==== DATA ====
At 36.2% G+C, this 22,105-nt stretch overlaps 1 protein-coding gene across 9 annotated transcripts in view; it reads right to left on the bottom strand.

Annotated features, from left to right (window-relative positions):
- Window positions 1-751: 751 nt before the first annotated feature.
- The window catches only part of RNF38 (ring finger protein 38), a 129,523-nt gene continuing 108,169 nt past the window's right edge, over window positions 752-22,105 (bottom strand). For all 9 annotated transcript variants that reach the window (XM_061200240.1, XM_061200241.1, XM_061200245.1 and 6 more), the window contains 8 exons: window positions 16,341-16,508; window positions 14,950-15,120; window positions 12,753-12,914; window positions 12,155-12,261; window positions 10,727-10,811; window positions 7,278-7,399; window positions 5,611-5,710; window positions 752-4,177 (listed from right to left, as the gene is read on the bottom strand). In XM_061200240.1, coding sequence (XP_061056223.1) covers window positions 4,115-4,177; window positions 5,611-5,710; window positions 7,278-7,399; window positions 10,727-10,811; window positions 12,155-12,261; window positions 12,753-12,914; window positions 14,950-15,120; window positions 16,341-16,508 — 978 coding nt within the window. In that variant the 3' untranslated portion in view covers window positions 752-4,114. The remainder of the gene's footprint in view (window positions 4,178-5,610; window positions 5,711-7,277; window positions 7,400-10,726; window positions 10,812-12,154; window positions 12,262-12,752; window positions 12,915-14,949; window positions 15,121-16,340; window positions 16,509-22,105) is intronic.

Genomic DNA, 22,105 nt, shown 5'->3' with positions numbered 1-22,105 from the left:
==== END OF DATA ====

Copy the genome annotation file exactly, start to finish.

At 36.2% G+C, this 22,105-nt stretch overlaps 1 protein-coding gene across 9 annotated transcripts in view; it reads right to left on the bottom strand.

Annotated features, from left to right (window-relative positions):
- Window positions 1-751: 751 nt before the first annotated feature.
- The window catches only part of RNF38 (ring finger protein 38), a 129,523-nt gene continuing 108,169 nt past the window's right edge, over window positions 752-22,105 (bottom strand). For all 9 annotated transcript variants that reach the window (XM_061200240.1, XM_061200241.1, XM_061200245.1 and 6 more), the window contains 8 exons: window positions 16,341-16,508; window positions 14,950-15,120; window positions 12,753-12,914; window positions 12,155-12,261; window positions 10,727-10,811; window positions 7,278-7,399; window positions 5,611-5,710; window positions 752-4,177 (listed from right to left, as the gene is read on the bottom strand). In XM_061200240.1, coding sequence (XP_061056223.1) covers window positions 4,115-4,177; window positions 5,611-5,710; window positions 7,278-7,399; window positions 10,727-10,811; window positions 12,155-12,261; window positions 12,753-12,914; window positions 14,950-15,120; window positions 16,341-16,508 — 978 coding nt within the window. In that variant the 3' untranslated portion in view covers window positions 752-4,114. The remainder of the gene's footprint in view (window positions 4,178-5,610; window positions 5,711-7,277; window positions 7,400-10,726; window positions 10,812-12,154; window positions 12,262-12,752; window positions 12,915-14,949; window positions 15,121-16,340; window positions 16,509-22,105) is intronic.

Genomic DNA, 22,105 nt, shown 5'->3' with positions numbered 1-22,105 from the left: